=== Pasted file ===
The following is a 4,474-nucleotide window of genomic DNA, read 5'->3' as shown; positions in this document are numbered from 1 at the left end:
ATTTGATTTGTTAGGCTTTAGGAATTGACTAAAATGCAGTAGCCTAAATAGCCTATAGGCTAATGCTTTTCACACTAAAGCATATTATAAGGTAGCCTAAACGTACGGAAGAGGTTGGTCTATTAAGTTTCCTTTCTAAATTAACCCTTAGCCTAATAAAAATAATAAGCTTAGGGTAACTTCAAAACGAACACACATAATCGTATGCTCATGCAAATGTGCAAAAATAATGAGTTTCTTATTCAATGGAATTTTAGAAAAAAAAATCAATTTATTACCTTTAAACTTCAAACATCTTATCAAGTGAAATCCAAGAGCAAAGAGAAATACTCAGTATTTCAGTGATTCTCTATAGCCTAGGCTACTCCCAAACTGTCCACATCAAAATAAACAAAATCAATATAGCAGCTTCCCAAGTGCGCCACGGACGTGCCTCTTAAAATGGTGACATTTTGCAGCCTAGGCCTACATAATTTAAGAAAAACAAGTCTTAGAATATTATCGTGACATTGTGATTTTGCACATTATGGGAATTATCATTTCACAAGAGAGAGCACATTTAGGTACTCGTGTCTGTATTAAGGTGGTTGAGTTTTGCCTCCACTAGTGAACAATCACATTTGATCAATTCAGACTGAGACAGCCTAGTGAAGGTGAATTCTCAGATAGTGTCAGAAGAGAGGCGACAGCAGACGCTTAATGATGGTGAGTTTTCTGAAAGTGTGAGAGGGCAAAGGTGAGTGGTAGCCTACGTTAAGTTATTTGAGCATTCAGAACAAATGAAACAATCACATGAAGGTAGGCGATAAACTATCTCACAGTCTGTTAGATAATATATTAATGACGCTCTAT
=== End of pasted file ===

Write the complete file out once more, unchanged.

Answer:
The following is a 4,474-nucleotide window of genomic DNA, read 5'->3' as shown; positions in this document are numbered from 1 at the left end:
ATTTGATTTGTTAGGCTTTAGGAATTGACTAAAATGCAGTAGCCTAAATAGCCTATAGGCTAATGCTTTTCACACTAAAGCATATTATAAGGTAGCCTAAACGTACGGAAGAGGTTGGTCTATTAAGTTTCCTTTCTAAATTAACCCTTAGCCTAATAAAAATAATAAGCTTAGGGTAACTTCAAAACGAACACACATAATCGTATGCTCATGCAAATGTGCAAAAATAATGAGTTTCTTATTCAATGGAATTTTAGAAAAAAAAATCAATTTATTACCTTTAAACTTCAAACATCTTATCAAGTGAAATCCAAGAGCAAAGAGAAATACTCAGTATTTCAGTGATTCTCTATAGCCTAGGCTACTCCCAAACTGTCCACATCAAAATAAACAAAATCAATATAGCAGCTTCCCAAGTGCGCCACGGACGTGCCTCTTAAAATGGTGACATTTTGCAGCCTAGGCCTACATAATTTAAGAAAAACAAGTCTTAGAATATTATCGTGACATTGTGATTTTGCACATTATGGGAATTATCATTTCACAAGAGAGAGCACATTTAGGTACTCGTGTCTGTATTAAGGTGGTTGAGTTTTGCCTCCACTAGTGAACAATCACATTTGATCAATTCAGACTGAGACAGCCTAGTGAAGGTGAATTCTCAGATAGTGTCAGAAGAGAGGCGACAGCAGACGCTTAATGATGGTGAGTTTTCTGAAAGTGTGAGAGGGCAAAGGTGAGTGGTAGCCTACGTTAAGTTATTTGAGCATTCAGAACAAATGAAACAATCACATGAAGGTAGGCGATAAACTATCTCACAGTCTGTTAGATAATATATTAATGACGCTCTAT